Tim Leonard sent along the Nov. 2 User Friendly strip, with a question:
For me, "didn't used to be" is obligatory, but awkward. I Googled "didn't use to be" and found this page in which several people assert that only "didn't use to be" is correct, with a supporting analysis (but no statistical data).
So I counted Googlehits and got:
"didn't used to be"/"didn't use to be" (with region = UK): 1220000/96400 = ~13
"didn't used to be"/"didn't use to be" (with region = US): 16300000/2340000 = ~7
That was a relief, since only the first choice is grammatical for me. But the second choice is much too common to be simply an error. Do you have any light to shed on it?
The forum assertions that Tim links to seem to be suggesting that use should be treated like e.g. try in
… tried to be …
… didn't try to be …
The analogy seems plausible, but it's clear that a large majority of English speakers and writers don't see it that way.
The key insight here, I think, is that "used to" has been sort of part-way re-analyzed as an aspectual auxiliary, usually pronounced [ˈjus.tə] and sometimes written "useta". The "to" part has been incorporated into this new verb, so that "used to be" is no longer "used [to be]" but rather "[used to] be", where "used to" is just the way to render the word [ˈjus.tə] in standard spelling, just as "want to" and "going to" are the ways to write wanna and gonna.
One factor that may be involved in this process is that [ˈjus.tə] can be a reduced pronunciation for both "used to" and "use to". So when someone wants to render "It didn't [ˈjus.tə] be" in standard spelling, they may be tempted to spell the verb as "used to", even if their internal grammar represents the form as "use to".
However, I can testify that my internal grammar doesn't have any analysis involving a verb use in any of these forms. The first piece of evidence is from pronunciation. The final consonant of the genuine verb use is voiced, so that a careful pronunciation of "… (didn't) use to …" should be [ˈjuz.tu], and similarly [ˈjuzd.tu] for "… used to …". But both of these are out of the question for me.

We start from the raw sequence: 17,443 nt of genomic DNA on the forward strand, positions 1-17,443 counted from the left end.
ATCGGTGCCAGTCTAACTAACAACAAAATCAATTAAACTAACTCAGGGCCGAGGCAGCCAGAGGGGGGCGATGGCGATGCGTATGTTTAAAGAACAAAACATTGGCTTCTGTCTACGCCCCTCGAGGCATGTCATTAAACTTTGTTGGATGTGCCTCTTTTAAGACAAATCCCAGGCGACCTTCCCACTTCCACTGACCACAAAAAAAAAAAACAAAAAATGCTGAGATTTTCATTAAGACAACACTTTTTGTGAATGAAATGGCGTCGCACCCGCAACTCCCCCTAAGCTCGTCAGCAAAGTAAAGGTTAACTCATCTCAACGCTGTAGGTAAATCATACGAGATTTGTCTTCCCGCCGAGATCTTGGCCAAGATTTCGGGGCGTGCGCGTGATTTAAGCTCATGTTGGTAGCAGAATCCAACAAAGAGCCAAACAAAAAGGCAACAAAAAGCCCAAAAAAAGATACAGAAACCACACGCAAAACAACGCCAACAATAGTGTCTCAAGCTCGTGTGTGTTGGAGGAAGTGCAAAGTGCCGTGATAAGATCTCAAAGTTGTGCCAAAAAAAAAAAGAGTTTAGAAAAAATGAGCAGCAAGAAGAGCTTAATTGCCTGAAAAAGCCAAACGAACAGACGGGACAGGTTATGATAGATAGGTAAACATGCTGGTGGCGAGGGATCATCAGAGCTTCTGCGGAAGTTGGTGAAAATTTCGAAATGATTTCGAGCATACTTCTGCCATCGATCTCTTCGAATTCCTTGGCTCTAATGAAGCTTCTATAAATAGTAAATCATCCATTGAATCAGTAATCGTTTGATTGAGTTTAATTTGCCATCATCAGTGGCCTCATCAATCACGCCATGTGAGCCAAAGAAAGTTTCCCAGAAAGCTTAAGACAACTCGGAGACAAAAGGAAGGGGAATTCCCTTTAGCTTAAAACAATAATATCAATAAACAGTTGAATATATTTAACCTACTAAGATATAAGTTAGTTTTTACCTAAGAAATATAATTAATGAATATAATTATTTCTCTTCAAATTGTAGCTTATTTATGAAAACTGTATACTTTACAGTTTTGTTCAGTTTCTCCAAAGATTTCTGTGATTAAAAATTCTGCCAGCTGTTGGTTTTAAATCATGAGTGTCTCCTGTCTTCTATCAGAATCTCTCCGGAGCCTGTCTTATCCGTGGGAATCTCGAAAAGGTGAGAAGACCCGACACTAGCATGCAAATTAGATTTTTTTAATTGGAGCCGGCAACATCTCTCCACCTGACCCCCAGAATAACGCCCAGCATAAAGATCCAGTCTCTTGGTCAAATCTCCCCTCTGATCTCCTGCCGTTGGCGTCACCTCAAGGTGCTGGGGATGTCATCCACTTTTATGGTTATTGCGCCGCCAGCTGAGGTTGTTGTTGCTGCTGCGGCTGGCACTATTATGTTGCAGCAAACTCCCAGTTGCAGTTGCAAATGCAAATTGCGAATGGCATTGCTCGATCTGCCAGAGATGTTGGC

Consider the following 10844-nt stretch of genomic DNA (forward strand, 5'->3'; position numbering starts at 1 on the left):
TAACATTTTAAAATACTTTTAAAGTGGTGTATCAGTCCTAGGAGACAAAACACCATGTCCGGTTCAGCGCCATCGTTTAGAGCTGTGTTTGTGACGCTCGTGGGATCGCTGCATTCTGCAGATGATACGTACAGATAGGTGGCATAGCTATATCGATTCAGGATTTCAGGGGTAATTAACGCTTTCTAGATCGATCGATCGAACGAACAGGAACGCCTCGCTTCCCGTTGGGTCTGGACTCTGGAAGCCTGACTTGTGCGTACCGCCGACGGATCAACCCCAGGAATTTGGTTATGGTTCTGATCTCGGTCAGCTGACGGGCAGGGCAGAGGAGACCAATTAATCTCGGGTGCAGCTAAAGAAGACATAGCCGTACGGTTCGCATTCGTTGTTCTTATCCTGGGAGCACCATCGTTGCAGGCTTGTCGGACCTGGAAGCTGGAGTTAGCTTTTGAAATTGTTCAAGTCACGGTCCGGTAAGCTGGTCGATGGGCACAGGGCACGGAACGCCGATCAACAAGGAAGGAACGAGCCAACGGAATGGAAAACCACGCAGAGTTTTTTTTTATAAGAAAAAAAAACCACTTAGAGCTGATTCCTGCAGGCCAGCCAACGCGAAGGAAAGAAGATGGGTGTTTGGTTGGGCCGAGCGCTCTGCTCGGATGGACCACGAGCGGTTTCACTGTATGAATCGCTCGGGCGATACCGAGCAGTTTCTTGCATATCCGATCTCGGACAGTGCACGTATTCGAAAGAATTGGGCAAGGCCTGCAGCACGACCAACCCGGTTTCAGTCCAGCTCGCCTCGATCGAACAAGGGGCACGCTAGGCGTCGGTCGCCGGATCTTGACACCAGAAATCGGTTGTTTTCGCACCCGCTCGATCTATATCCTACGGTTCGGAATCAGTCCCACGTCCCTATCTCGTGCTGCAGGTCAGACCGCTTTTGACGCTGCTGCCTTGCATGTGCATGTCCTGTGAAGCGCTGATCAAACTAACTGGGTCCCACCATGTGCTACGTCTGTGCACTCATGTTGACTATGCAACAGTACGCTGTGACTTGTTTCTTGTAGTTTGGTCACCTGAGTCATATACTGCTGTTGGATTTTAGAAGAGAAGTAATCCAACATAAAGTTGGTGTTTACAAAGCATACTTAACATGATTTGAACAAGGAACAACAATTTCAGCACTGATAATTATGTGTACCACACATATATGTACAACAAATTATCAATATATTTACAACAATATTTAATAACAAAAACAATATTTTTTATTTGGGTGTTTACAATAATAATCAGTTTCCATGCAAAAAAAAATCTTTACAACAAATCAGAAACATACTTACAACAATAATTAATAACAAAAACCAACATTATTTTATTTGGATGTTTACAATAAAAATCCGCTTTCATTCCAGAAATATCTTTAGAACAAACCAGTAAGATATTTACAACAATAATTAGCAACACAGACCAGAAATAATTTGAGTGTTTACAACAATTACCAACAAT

This might just show that I've re-lexicalized this usage as a different verb use with the pronunciation [ˈjus] (like the noun). But this "verb" would be seriously defective:
*He uses to like spinach.
*He may use to like spinach.
*Could he use to like spinach?
And it wouldn't allow any immediately following adverbs (or even parentheticals or filled pauses):
*She used clearly to like spinach.
*She used, I think, to like spinach.
*She used uh to like spinach.
In other words, at least for me, "used to" (in its aspectual sense) is just a word. Specifically, a verb with very restricted distribution.
What about the 10% or so of English speakers who prefer to write "… didn't use to …"?
There are two obvious possibilities. One is that their internal analysis is different, and "used to" really does involve the preterite form of a verb use. The other is that their internal grammar is the same as mine (and Tim's), but their attempts to make sense of the conventional spelling (and historical source) for "used to" lead them to the artificial spelling "didn't use to".
My money would be on option two.